Edible Birdnest farming can be considered an ideal, most exciting and a very lucrative business. This venture is suitable for those who live in parts of Cambodia, Southern Thailand, Burma, Malaysia, Vietnam, the Philippine and Indonesia. This blog is dedicated to my findings, crazy ideas, encounters with newbies, comments from friends, local news, pictures relevant to Birdnest plus my personal experiences and knowledge gained in swiftlet farming.
Come and start your year 2018 with Pak Harry. By attending his seminar you will be adequately prepared to face the challenge to manage your BH. Those who are new will be able to learn about how to get their BH well located and designed. You will learn how to pull more birds into your BH in a very short period of time. You will have lots of ammunitions to fight with your neighbors. You will learn how to prepare those BH aromas. You will also be able to visit a BH with lots of nests. Set the two days for your to fly home with lots of knowledge. The one and only one who will share his invention with others.
Thursday, May 22, 2014
First It Was The Processed Nests And Now A Glimmer Of Hope On Raw Nests !!!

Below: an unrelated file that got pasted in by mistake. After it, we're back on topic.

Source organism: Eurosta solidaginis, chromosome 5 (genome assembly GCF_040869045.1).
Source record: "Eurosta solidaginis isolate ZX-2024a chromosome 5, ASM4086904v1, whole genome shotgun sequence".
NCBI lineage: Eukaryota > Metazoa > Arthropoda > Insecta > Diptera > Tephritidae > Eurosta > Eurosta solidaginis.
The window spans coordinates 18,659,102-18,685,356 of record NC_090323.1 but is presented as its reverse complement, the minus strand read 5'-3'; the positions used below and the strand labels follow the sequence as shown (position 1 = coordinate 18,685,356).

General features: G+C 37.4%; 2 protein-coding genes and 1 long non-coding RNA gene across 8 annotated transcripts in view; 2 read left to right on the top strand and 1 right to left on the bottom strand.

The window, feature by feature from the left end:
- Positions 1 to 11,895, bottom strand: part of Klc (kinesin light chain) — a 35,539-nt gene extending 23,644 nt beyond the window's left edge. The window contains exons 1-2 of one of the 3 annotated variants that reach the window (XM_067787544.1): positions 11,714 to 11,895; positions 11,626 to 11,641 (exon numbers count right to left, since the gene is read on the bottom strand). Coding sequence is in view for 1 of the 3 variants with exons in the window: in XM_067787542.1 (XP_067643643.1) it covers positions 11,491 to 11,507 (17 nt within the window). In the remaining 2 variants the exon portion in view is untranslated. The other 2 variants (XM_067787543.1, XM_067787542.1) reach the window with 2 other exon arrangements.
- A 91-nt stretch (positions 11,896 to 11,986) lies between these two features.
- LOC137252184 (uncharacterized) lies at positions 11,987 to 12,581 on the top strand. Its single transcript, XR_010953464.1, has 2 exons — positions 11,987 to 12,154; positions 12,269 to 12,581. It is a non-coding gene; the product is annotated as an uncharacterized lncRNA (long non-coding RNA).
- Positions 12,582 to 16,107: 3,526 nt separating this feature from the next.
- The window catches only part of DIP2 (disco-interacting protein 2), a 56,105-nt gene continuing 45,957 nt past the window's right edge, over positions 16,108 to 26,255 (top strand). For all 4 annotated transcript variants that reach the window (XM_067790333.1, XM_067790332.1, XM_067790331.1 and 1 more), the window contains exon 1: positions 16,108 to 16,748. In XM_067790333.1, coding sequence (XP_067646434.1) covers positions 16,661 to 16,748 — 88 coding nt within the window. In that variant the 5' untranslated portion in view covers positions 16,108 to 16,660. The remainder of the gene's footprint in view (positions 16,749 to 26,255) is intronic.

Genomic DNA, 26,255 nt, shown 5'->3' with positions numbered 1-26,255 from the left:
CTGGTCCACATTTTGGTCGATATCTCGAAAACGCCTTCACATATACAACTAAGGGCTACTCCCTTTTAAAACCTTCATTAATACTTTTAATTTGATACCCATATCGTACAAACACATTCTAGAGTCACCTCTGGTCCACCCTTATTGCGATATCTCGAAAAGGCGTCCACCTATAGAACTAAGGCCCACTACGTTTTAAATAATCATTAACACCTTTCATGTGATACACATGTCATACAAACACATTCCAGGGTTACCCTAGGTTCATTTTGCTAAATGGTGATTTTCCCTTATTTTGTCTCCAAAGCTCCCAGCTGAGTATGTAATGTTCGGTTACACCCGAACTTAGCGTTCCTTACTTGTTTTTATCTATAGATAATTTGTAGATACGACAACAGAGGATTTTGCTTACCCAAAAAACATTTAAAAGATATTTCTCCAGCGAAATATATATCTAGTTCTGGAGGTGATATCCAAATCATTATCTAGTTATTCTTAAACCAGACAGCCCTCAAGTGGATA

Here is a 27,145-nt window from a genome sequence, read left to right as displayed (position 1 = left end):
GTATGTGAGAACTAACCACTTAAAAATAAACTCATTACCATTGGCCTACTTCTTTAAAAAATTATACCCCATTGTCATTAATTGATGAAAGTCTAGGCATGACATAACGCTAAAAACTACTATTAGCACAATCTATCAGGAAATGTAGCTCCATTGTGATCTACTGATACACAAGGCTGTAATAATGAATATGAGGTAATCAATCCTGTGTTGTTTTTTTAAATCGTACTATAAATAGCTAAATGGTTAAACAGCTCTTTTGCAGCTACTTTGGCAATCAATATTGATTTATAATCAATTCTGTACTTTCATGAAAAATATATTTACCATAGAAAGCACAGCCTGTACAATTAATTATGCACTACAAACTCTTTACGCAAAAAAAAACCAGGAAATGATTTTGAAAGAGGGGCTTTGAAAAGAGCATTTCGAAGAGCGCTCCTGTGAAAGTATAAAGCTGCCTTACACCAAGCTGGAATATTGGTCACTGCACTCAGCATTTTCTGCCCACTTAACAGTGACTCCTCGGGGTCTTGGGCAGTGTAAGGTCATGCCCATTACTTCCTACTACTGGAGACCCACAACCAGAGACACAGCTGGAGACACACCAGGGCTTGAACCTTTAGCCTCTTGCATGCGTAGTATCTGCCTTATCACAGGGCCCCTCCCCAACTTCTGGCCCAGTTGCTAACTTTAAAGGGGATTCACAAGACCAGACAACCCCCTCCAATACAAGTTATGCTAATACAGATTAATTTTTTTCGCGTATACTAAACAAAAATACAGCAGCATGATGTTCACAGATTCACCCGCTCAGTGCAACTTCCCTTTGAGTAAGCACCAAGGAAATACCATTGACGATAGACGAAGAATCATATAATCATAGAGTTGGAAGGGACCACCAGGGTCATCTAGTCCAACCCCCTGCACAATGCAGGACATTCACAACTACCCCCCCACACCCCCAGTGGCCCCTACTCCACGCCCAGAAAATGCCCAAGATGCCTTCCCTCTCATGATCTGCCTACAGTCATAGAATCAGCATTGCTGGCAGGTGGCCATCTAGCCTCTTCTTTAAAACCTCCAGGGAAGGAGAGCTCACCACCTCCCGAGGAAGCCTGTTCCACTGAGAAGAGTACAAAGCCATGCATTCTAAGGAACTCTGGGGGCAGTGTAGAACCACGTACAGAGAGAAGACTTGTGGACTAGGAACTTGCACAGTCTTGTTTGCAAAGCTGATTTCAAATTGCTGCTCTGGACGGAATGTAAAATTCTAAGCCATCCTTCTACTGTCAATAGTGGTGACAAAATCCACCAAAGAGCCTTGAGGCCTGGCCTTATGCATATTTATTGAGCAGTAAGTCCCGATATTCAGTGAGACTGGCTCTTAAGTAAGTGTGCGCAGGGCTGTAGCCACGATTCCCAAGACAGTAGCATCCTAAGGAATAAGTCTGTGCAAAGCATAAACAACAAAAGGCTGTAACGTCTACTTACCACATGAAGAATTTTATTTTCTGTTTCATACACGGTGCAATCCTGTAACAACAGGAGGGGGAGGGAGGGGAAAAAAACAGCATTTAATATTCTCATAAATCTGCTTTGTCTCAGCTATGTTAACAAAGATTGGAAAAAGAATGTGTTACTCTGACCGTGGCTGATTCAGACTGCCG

PUTRAJAYA: A glimmer of hope has emerged for the export of local bird’s nests to China as the authorities there are now open to talks over the entry of raw, uncleaned bird’s nests from Malaysia.
“China has previously rejected all such discussions,” said Agriculture and Agro-based Industries Minister Datuk Seri Ismail Sabri Yaakob.
He said the latest development was expressed to him by his Chinese counterpart during Ismail’s trip to China last week.
“To all swiflet farmers and bird’s nest entrepreneurs who worry about not being able to export their products, there is now hope,” Ismail said after the ministry’s monthly staff gathering here yesterday.
“China has agreed to enter into a discussion with us and we will send our officers to follow up on this,” he added.
China’s General Administration of Quality Supervision, Inspection and Quarantine (AQSIQ) has allowed the re-entry of cleaned bird’s nests from Malaysia after lifting a two-year freeze on the product.
The ban, which was lifted on Dec 25 last year, was put in place in July 2011 when cleaned bird’s nests from Malaysia were found to contain excessive level of nitrite.
The Malaysian bird’s nest industry is a lucrative sector, which saw some 250 tonnes of bird’s nests exported to China before the ban was imposed.
On a separate matter, Ismail highlighted an urgent need for more young people to participate in agriculture entrepreneurship.
He said only about 15% of the country’s 800,000 farmers consisted of youngsters.
“The rest are mostly above 60 years old,” he pointed out.
“If the young do not get involve in agriculture, there will be no one to take over when the need arises,” Ismail said.
“We will then face a great challenge in increasing our agriculture output and reducing reliance on imports.”